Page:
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Chemistry Seminar Series 291 (9/21/18)

September 21, 2018 - 3:00pm

Anthony Dutoi, University of the Pacific


Many chemical problems contain electrons that are doing something interesting. This includes bond breaking, which is at the heart of chemistry, as well as electrons being excited or transferred in photophysical processes. Sometimes the need for high energetic accuracy alone motivates detailed descriptions of electronic wavefunctions. For all of these reasons, and in spite of the apparent obstacles to doing so, the electronic structure community still seeks methods that can be systematically improved to arbitrary accuracy, and which are applicable to large systems. This talk will present work on a fresh approach to this problem, which is showing a lot of promise in initial tests.The well-worn motif of dividing a super-system into chemically meaningful fragments is adopted. However, a shortcoming of existing fragment-based methods is that electron correlation (if included) is modeled at the level of individual electrons, effectively recomputing local many-body fluctuations for each separate inter-fragment interaction. We show that, without approximation, the ab initio Hamiltonian may be rewritten in terms of sub-system fluctuations between locally correlated electronic states (the excitonic basis). This not only reduces the computational cost of conventional highly correlated electronic structure methods, but also the scaling.Using this foundation, we developed a working excitonic coupled-cluster (X-CC) code. We have acquired promising results on test systems of chains of Be atoms (the dimer is already a notoriously difficult multiconfigurational, semicovalent problem). In a toy 6-31G basis, our pilot code can handle 100 Be atoms (200 active electrons) in about 11 minutes, achieving a total dissociation energy comparable to conventional CCSD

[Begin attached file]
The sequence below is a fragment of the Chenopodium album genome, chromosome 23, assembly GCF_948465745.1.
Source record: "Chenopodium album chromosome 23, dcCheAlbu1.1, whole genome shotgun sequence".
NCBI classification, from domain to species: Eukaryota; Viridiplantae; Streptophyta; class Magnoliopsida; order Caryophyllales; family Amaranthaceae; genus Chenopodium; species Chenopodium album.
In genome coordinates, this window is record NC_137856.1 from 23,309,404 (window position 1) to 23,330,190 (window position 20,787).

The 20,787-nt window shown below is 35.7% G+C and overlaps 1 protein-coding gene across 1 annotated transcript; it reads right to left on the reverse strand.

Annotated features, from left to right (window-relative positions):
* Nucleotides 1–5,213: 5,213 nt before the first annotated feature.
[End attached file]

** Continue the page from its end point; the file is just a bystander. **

(coupled-cluster with single and double substitutions). A calculation of this size is challenging to even complete with existing production-level CCSD codes. Upcoming real-world applications and extensions of this work will be discussed alongside the conceptual aspects of the theory. 

Flyer PDF: dutoi_anthony_chemistry_flyer.pdf